Just like Google, Sqoop provides insight into what’s contained in the disclosure by either identifying the exhibits associated with the filing, like “offer letter”, or in the case of Form 4s for stock compensation, Sqoop translates the codes and does the math to show how much the transaction is worth. This saves time journalists would otherwise spend sifting through numerous files and then using spreadsheets to calculate their findings.

In addition to searching by company and executive names or other key words, journalists can also search based on geography, including US state abbreviations, for example, NY for New York or CA for California, or within a defined proximity to their current location. Alternatively, journalists can query the 381 Metropolitan Service Areas in the country, from Abilene, Tex., to Yuma, Ariz., and everything in between.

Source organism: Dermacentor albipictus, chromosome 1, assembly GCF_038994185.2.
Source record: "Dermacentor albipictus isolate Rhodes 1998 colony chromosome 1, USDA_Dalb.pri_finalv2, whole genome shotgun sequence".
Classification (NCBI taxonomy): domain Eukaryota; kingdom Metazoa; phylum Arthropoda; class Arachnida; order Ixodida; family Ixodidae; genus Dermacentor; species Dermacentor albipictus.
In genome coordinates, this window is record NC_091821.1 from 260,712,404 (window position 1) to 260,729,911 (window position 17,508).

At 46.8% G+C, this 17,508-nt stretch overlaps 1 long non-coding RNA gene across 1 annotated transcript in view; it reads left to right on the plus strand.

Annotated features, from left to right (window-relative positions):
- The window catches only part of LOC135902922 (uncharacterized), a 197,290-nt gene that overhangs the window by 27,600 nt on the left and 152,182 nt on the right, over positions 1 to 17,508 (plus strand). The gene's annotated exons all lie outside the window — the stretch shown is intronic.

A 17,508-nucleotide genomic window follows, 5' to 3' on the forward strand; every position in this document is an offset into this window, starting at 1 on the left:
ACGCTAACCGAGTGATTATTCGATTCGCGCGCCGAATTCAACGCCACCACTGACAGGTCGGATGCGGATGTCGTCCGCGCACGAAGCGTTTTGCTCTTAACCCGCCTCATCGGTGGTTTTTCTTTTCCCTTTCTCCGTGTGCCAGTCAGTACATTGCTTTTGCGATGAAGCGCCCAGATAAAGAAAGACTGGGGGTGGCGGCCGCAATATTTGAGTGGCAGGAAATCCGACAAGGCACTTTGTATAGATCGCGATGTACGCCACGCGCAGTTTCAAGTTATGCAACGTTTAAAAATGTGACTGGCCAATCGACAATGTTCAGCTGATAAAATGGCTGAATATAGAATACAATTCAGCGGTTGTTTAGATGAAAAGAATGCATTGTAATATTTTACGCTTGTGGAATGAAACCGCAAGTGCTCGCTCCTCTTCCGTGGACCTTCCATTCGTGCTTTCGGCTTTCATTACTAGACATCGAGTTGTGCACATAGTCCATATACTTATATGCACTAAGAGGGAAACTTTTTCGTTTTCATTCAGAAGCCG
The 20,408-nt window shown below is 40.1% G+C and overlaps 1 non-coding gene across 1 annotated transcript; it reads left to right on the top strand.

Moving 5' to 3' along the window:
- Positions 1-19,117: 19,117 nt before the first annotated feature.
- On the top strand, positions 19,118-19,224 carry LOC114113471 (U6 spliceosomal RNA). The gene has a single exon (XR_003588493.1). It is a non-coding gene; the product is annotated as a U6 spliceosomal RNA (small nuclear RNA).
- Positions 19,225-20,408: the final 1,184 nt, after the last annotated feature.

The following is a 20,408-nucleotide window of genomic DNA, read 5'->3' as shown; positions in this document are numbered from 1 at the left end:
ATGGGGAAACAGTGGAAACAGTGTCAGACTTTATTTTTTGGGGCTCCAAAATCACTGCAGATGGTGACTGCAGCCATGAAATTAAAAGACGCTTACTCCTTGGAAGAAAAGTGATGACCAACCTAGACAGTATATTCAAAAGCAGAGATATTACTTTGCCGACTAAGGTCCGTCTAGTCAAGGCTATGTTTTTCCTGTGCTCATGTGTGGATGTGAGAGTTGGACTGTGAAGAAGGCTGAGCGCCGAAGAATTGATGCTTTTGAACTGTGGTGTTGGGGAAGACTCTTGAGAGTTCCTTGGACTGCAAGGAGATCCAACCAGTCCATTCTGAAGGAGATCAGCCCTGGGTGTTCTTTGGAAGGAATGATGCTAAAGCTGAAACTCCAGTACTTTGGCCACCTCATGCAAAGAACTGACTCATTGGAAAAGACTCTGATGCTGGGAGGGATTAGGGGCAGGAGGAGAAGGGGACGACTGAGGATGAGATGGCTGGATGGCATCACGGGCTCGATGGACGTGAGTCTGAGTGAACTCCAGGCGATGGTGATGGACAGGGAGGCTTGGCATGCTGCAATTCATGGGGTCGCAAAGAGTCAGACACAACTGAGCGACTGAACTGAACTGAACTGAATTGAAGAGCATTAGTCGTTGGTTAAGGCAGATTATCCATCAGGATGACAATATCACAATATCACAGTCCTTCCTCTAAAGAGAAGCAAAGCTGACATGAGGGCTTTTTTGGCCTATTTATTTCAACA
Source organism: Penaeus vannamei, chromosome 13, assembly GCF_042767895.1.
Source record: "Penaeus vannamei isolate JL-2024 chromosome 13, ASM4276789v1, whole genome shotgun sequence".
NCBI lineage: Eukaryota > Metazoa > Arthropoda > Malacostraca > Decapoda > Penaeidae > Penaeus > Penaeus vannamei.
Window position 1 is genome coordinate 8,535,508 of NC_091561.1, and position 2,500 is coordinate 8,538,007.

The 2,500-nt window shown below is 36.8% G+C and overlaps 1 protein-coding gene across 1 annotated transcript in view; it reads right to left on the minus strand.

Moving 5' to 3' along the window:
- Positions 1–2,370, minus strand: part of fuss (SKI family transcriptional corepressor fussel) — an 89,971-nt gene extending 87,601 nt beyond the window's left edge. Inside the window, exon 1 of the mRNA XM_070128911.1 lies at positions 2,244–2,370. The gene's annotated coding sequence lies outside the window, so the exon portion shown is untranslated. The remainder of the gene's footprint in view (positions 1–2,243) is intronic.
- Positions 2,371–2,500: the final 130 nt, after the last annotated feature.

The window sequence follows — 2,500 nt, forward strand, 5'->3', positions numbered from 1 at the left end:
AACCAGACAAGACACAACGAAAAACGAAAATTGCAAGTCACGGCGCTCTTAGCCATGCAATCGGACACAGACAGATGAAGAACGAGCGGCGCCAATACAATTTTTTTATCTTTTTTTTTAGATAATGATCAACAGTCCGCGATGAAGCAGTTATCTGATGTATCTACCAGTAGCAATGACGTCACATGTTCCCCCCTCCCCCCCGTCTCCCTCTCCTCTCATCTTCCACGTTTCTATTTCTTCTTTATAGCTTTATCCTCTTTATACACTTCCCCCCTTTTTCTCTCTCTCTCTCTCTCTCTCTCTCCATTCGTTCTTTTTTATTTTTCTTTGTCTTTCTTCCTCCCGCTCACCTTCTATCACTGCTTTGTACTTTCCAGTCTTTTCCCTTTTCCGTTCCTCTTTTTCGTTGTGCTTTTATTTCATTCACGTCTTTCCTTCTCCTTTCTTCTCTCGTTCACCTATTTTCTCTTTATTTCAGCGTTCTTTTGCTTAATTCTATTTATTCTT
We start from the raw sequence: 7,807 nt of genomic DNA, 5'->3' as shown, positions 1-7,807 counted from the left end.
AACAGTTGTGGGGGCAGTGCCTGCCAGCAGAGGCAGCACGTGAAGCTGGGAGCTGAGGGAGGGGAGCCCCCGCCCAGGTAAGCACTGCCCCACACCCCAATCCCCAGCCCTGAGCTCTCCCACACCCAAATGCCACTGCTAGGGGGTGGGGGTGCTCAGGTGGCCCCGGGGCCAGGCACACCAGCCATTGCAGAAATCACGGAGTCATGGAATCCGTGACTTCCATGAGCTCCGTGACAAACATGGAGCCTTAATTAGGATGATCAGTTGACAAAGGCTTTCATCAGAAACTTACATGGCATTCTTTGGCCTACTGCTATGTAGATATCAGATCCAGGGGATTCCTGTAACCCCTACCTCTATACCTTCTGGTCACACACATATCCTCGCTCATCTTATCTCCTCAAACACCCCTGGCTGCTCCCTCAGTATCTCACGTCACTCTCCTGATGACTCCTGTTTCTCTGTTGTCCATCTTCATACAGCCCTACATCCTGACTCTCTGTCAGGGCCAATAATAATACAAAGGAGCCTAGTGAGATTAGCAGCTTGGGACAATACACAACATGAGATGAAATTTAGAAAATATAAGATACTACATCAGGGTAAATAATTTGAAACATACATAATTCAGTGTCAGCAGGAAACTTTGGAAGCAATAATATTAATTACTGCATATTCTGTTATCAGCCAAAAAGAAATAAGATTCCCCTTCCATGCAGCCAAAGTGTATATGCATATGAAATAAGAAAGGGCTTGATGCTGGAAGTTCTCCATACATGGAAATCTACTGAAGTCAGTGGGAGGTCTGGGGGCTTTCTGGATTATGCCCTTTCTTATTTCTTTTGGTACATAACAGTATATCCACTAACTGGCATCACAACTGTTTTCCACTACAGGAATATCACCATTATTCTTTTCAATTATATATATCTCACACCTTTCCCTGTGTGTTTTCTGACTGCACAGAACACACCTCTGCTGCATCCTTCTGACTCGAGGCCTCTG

This can be useful if a reporter’s beat is restricted to geographic area, such as New York City or the State of Oregon. By using these location filters in conjunction with SEC form type filters, a journalist covering startups in Silicon Valley could receive alerts for all new Form Ds—disclosures about private company financings, within that defined area.

Image: Using filters to find all Form Ds issued from Silicon Valley.

If a journalist’s beat is industry specific, like airlines or packaged software (yes, that’s still what it’s called), Sqoop provides the capability to search by the SEC’s Standard Industry Classification (SIC) codes.

Finally, The SEC defines a variety of events which require a company to file form 8-K with an associated item, such as “Entry into Material Definitive Agreement”, or “Completion of Acquisition or Disposition of Assets”, and journalists can use Sqoop to search for these 8-K events.